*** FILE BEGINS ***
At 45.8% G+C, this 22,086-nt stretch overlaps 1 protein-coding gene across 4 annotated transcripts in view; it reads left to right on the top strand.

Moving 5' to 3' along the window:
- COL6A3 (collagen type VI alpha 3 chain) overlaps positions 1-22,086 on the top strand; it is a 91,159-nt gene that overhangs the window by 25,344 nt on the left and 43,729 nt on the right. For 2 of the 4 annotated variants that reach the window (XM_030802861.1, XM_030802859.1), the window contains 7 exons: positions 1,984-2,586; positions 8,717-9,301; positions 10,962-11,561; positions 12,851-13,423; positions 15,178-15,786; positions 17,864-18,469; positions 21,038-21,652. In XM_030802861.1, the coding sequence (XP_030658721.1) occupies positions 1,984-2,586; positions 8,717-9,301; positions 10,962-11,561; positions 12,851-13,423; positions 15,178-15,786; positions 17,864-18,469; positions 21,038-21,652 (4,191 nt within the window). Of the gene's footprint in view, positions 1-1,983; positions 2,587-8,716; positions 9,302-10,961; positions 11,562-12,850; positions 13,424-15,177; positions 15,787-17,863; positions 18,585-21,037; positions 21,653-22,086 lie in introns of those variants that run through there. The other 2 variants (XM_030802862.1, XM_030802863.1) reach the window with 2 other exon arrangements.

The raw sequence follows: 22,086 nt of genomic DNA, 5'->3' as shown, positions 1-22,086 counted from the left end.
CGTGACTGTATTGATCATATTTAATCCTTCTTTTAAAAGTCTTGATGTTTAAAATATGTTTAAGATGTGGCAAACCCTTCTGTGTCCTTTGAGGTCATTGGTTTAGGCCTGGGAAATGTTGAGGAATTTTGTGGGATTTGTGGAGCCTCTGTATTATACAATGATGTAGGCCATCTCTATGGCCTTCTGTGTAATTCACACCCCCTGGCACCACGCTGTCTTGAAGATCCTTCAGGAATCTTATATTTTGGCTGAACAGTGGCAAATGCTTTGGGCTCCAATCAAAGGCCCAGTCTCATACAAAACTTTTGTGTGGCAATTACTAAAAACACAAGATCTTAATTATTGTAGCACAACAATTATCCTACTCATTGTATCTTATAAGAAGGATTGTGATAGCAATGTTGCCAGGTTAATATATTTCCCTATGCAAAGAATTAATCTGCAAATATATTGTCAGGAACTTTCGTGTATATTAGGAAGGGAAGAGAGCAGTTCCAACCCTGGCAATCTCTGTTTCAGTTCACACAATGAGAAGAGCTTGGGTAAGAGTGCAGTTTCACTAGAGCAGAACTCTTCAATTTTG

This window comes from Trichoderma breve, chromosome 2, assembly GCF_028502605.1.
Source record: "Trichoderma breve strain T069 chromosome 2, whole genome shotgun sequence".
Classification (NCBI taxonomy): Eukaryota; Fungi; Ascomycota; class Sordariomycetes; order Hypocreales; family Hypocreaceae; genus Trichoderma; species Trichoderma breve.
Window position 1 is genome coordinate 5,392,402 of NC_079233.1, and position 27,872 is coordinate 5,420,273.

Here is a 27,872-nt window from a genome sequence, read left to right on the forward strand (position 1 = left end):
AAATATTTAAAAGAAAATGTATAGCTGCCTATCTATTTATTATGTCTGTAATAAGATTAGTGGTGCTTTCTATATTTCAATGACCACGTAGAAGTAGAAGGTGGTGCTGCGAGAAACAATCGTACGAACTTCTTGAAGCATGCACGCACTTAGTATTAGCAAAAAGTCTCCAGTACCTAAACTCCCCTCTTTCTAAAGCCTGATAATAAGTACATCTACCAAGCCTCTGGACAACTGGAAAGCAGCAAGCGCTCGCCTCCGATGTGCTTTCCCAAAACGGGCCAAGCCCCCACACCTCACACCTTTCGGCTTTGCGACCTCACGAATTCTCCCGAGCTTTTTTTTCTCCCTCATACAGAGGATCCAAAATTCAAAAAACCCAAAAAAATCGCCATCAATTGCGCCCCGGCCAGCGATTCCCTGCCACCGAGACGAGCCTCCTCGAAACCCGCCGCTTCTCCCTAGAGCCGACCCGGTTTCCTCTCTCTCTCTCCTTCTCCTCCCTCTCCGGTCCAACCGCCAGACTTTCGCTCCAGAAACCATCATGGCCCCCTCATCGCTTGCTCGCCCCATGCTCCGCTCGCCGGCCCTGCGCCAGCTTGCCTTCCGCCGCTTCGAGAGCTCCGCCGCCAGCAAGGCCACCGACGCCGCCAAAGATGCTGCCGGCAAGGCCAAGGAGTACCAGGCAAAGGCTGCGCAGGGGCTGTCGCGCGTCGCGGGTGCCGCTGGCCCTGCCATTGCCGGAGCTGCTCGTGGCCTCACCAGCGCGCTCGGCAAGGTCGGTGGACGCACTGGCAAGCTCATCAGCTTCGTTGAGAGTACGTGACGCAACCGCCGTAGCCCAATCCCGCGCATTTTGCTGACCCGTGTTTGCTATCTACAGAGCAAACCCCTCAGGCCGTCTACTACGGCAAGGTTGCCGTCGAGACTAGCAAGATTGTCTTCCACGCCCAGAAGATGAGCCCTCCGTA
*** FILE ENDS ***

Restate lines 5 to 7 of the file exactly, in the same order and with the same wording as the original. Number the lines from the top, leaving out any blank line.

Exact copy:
CGTGACTGTATTGATCATATTTAATCCTTCTTTTAAAAGTCTTGATGTTTAAAATATGTTTAAGATGTGGCAAACCCTTCTGTGTCCTTTGAGGTCATTGGTTTAGGCCTGGGAAATGTTGAGGAATTTTGTGGGATTTGTGGAGCCTCTGTATTATACAATGATGTAGGCCATCTCTATGGCCTTCTGTGTAATTCACACCCCCTGGCACCACGCTGTCTTGAAGATCCTTCAGGAATCTTATATTTTGGCTGAACAGTGGCAAATGCTTTGGGCTCCAATCAAAGGCCCAGTCTCATACAAAACTTTTGTGTGGCAATTACTAAAAACACAAGATCTTAATTATTGTAGCACAACAATTATCCTACTCATTGTATCTTATAAGAAGGATTGTGATAGCAATGTTGCCAGGTTAATATATTTCCCTATGCAAAGAATTAATCTGCAAATATATTGTCAGGAACTTTCGTGTATATTAGGAAGGGAAGAGAGCAGTTCCAACCCTGGCAATCTCTGTTTCAGTTCACACAATGAGAAGAGCTTGGGTAAGAGTGCAGTTTCACTAGAGCAGAACTCTTCAATTTTG

This window comes from Trichoderma breve, chromosome 2, assembly GCF_028502605.1.
Source record: "Trichoderma breve strain T069 chromosome 2, whole genome shotgun sequence".